8. I joined in 2003ish, if I remember correctly, even before my eldest was of schooling age. I agree with KFP’s assessment with one slight amendment. I do remember discussions on the boards about whether the mere fact that someone homeschooled meant that their children were de facto receiving a better education than if they had been in public school. There were posters then who espoused the view that any homeschooling was better than public school, even better than the best public schools. And they were taken to task by other posters who said (basically), “No. Homeschooling takes work” among other things. Options for successful homeschooling have expanded through the years as homeschooling has grown. I think that’s a good thing, by and large. I don’t think this board has ever espoused “The One Correct and True Way to Homeschool”™️ even during the heyday of the Draconian Homeschoolers. (It’s a social group which formed a long time ago and hasn’t been active for a long time.) I think OKBud has a point as well. Going hand in hand with the evolving and expanding curriculæ and options for homeschoolers has been a more general openness to the idea of public schools being a legitimate option for kids. I mean, it obviously always was; it’s just that 15 or so years ago it was almost whispered as an option of last resort on the boards, at least by some posters.
  9. Firefighters make the same risk assessments here, too. At least, in my area they do, maybe not in CA.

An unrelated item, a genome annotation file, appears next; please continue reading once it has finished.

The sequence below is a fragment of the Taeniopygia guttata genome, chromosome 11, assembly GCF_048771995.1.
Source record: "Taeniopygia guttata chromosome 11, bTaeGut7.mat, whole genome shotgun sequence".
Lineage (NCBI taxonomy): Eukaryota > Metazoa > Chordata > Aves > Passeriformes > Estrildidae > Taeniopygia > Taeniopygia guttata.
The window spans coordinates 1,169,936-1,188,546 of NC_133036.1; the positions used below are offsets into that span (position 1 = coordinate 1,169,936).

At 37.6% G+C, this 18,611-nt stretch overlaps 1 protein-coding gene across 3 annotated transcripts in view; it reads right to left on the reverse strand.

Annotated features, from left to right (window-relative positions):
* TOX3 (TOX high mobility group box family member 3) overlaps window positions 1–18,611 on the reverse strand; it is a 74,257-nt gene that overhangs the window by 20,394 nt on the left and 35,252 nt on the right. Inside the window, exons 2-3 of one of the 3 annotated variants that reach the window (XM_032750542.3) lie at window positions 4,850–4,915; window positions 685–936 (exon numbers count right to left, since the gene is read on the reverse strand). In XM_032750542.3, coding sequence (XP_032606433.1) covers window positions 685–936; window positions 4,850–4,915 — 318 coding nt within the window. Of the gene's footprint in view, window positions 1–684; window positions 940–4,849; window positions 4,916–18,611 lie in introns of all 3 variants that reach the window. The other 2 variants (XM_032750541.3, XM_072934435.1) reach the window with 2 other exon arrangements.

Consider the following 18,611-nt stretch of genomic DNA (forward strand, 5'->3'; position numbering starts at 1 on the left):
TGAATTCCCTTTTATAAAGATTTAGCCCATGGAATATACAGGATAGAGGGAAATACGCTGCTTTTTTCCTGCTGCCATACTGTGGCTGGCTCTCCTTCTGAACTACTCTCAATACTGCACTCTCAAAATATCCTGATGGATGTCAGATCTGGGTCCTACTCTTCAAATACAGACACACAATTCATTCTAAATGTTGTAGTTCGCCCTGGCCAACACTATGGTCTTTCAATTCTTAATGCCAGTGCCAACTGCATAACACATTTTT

10. Personally and professionally I know multiple people who have been diagnosed with CV. At least five of my personal contacts (to include co-workers who are also friends) have been positively diagnosed with CV, though fortunately none have been hospitalized. All of the people I know professionally (i.e., patients) have been admitted from the ERs. There are currently 22 medics in my system who are on mandatory quarantine. So far, three of them have tested positive.
  11. Good ol’ HISD for me. I started K in ‘77 in a classroom (indeed school) without AC. Fortunately, I was in the morning class — it was much more tolerable.
  12. I grew up in Houston in the 70s-80s. No cooling centers then, either. Well, except for the public pools and various stores. My family also did not use AC often due to cost.
  13. EMCrit and its sister blog/podcast/etc PulmCrit are outstanding!! I think they are the top sources of information out there for emergency/critical care. Weingart and his crew really do a fantastic job!
  14. Same here, wathe. Except on my end I have two N95s — without being fit tested...ever — that I have to alternate using each shift. One obviously doesn’t fit me. I had to use that one last shift when I intubated someone. I’ll use it again in two shifts. I’m assured that even though I had to perform an AGP, the mask will be fine because there weren’t any obvious contaminants on it. Meanwhile, it’ll sit in a brown paper sack inside a cardboard box which I labeled Schrödinger. My boss finally consented to having us fit tested after our DICO pointed out that maybe he should rethink the liability involved if one of the medics suffers a horrible morbidity or even death due to this virus. The fit testing will happen in two weeks.
  15. How I LOVE El Arroyo’s signs!!! They’ve been entertaining Austin for decades! They have a killer margarita, too! Mmmm.....
  • Create New...